SNOQUALMIE, Wash. - Skiiers and snowboarders, rejoice! The closest ski resort to Seattle, the Summit at Snoqualmie officially opened for the season on Friday. And while it's great news for winter sports enthusiasts, just like other resorts in the state, there are restrictions because of the pandemic. If you do plan on heading up, the key, is to plan ahead.
On a Blue Friday, it was absolutely bluebird conditions on the first day for Summit at Snoqualmie. According to Guy Lawrence, general manager of the resort, it has gone smoothly. There are smaller crowds as the resort is only currently open to season pass holders, but they are doing all they can to make sure the experience is a fun and safe one.
For Susan Newland of Redmond, she couldn't wait to get onto to slopes at the resort.
"Yay!", she said.
Newland was able to get her season pass during the spring. That ended up being a smart move, as passes are limited because of COVID restrictions and availability. And because of state and CDC guidelines, she has noticed differences compared to last winter.
"I noticed that you can buy food outside, so you can stay outside to eat," she said. "They also told everybody that if you want to have lunch and hang out with your family instead of congregating in big groups."
And that's what you can expect when you come up this year as well. Several changes are taking place to make sure guests are safe.
"The fact is, you're going to have limited lodge access," said Lawrence. "So have that extra layer in your backpack, have some extra stuff in the car, just being more self-sufficient this year."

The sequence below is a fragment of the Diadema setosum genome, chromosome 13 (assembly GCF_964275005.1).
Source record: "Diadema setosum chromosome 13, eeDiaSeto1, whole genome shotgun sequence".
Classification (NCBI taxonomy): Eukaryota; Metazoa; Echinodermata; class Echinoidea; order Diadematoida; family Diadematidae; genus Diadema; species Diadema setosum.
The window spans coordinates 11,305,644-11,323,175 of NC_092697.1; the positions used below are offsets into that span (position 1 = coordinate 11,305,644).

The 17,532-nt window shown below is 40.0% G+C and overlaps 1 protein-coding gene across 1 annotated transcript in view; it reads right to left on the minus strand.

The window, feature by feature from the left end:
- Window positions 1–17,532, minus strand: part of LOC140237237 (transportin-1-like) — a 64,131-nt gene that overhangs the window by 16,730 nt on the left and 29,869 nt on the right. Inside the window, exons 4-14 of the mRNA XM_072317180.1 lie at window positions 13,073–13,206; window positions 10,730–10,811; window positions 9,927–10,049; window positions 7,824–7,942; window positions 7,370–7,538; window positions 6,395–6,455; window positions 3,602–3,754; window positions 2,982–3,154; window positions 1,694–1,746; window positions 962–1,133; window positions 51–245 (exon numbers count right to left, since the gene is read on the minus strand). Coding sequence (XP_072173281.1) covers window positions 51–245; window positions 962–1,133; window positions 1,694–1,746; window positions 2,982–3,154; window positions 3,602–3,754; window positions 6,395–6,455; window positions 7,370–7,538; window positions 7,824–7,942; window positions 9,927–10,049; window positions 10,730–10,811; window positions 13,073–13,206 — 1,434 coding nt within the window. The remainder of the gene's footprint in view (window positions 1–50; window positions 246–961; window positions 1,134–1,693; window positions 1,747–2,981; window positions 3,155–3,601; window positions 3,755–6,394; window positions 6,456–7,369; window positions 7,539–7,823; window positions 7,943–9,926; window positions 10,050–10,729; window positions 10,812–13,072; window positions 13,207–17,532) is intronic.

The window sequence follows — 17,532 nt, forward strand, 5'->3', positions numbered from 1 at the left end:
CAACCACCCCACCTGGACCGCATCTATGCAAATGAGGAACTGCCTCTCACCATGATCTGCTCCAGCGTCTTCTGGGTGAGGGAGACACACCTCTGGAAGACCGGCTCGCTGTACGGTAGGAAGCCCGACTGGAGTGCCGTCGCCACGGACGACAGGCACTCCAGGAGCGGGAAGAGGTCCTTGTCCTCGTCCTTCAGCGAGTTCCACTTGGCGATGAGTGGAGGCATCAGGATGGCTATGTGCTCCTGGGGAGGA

Other changes include going cashless, only allowing purchases via smartphone or debt/credit card. Face coverings are required at all times. When it comes to lift lines, that will be different too.
"For single riders on a quad chair, you'll be bookended from side to side," said Lawrence, "If it's a travelling party that came together, they of course, can populate the entire chair."
It's been rough on pass sales as well. Not from a demand perspective, according to Lawrence. But more so from an availability aspect. Because of restrictions, the resort had to limit season pass availability. Earlier this week, the resort's online store crashed. It was disappointing, said Lawrence, and he understand's customer's frustrations.
"Normally, we'd be full-tilt selling passes right now, making people happy, and everyone happy. My team, we're struggling with this to be honest," he said.
The resort is doing all it can to make sure it's a safe and fun experience, including wiping down chairs and tables and santizing inside spaces as much as they can.
The advice from Lawrence is to plan ahead as much as possible, including buying lift tickets. Right now, lift tickets are being sold as runs are only available to passholders, but over the coming days that could change as more snow falls. Capacity will still be reduced however, he said.
Despite the restrictions, snow enthusiasts on opening day said it's just great to be outside. And it won't stop them from coming up more.
"We're all wearing masks on. I'm not running into anybody, so it's pretty cool," said Davey McKernan of Issaquah.
For more on the latest at the resort, visit: www.summitatsnoqualmie.com